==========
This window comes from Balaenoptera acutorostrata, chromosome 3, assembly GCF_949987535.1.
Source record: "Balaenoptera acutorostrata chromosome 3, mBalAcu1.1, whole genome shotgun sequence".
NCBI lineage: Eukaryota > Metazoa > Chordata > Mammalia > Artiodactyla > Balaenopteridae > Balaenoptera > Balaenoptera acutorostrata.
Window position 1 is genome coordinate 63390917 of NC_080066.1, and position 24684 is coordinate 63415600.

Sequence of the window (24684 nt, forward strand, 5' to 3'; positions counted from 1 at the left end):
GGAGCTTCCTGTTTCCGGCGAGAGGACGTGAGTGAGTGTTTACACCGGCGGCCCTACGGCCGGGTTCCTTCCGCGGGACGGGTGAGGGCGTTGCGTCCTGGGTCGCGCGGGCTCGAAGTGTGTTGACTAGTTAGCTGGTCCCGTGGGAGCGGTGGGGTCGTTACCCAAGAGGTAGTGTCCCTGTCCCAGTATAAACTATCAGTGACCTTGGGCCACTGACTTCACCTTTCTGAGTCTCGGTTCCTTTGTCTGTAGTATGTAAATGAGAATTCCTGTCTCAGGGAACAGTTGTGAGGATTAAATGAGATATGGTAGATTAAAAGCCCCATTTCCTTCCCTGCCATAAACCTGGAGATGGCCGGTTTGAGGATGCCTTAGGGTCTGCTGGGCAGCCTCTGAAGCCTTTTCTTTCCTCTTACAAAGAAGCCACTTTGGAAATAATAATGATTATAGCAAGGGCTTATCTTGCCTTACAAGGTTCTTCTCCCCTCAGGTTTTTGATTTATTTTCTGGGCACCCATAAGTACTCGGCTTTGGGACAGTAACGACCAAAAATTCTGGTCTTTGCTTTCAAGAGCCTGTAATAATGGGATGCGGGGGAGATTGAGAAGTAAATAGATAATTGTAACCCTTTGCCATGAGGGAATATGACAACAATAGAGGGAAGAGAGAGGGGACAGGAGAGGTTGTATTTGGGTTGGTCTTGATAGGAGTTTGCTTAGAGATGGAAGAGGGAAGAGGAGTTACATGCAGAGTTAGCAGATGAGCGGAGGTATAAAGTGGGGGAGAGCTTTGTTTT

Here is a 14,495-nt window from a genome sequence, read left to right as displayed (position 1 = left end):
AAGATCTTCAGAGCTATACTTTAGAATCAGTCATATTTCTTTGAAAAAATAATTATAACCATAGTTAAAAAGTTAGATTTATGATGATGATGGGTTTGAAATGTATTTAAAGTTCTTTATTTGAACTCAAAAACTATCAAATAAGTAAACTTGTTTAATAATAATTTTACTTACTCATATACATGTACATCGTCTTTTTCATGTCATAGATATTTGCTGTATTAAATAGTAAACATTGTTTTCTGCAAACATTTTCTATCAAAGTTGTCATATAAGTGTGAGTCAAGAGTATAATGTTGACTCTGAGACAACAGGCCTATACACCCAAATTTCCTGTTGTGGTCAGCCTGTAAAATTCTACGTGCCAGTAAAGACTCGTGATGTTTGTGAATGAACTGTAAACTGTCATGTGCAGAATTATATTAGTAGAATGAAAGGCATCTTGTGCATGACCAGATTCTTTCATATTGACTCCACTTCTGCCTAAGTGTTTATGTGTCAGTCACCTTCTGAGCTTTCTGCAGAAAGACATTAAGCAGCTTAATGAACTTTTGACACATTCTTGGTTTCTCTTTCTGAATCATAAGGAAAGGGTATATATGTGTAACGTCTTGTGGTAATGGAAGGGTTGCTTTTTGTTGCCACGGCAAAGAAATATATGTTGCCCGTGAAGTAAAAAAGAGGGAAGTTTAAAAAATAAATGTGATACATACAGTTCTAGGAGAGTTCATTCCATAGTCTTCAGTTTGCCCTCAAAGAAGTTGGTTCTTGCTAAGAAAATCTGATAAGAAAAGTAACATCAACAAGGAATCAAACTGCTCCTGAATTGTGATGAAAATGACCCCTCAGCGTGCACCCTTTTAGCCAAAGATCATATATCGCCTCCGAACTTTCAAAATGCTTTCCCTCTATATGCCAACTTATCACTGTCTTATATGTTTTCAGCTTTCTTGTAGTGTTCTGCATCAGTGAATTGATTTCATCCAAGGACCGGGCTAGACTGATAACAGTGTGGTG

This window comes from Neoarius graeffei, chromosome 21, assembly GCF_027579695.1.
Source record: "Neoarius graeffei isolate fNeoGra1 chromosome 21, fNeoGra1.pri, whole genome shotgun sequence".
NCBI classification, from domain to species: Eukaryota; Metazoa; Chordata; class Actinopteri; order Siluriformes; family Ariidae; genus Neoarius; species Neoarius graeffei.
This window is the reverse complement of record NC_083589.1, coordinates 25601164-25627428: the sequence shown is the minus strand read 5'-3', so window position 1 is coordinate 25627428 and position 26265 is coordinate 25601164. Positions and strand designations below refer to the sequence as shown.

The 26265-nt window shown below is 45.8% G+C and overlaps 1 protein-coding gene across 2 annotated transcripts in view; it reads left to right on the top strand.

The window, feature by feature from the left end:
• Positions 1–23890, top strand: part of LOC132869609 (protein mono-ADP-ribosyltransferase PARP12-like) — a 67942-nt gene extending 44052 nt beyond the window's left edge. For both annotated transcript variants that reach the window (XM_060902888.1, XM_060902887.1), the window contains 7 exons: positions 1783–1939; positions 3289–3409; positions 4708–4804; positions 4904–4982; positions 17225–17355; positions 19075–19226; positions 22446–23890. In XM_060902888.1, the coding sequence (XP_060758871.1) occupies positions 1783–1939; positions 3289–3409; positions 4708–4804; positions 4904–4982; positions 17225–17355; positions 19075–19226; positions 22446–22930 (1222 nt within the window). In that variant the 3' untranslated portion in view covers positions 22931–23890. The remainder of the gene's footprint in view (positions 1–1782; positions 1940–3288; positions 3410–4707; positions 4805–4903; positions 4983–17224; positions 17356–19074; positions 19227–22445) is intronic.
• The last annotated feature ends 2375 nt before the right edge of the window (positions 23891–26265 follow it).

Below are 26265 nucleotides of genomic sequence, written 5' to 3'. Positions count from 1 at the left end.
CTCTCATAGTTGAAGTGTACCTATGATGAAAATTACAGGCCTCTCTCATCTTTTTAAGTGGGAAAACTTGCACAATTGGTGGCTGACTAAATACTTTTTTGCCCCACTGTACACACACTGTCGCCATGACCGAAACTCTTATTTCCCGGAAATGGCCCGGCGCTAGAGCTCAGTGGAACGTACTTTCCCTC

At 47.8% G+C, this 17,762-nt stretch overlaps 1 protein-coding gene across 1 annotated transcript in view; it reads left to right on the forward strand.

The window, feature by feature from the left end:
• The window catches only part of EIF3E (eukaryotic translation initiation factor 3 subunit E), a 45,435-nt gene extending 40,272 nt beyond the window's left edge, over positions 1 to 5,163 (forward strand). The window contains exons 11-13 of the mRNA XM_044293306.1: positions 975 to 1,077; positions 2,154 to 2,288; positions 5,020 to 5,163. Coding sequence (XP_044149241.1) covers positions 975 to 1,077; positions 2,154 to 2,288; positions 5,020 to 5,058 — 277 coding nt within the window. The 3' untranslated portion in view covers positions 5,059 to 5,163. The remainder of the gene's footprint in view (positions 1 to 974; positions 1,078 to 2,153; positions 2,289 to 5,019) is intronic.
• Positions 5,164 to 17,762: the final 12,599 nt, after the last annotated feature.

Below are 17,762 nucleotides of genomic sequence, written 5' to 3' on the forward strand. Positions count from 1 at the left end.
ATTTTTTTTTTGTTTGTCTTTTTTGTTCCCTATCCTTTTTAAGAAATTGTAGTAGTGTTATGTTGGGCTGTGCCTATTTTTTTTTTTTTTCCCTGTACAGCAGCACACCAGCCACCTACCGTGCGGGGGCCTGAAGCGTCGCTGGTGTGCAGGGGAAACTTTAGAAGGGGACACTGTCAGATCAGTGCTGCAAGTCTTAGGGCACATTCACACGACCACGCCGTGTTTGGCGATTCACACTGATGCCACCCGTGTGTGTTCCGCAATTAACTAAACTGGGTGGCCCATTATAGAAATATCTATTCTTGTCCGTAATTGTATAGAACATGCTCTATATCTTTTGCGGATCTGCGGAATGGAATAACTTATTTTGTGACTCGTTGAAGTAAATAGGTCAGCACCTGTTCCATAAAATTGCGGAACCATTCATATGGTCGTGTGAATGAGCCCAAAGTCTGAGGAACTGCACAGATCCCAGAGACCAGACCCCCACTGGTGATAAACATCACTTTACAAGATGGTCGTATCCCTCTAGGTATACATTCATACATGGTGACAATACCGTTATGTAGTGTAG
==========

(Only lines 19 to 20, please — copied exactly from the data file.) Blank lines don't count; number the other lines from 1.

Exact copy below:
At 47.8% G+C, this 17,762-nt stretch overlaps 1 protein-coding gene across 1 annotated transcript in view; it reads left to right on the forward strand.

The window, feature by feature from the left end: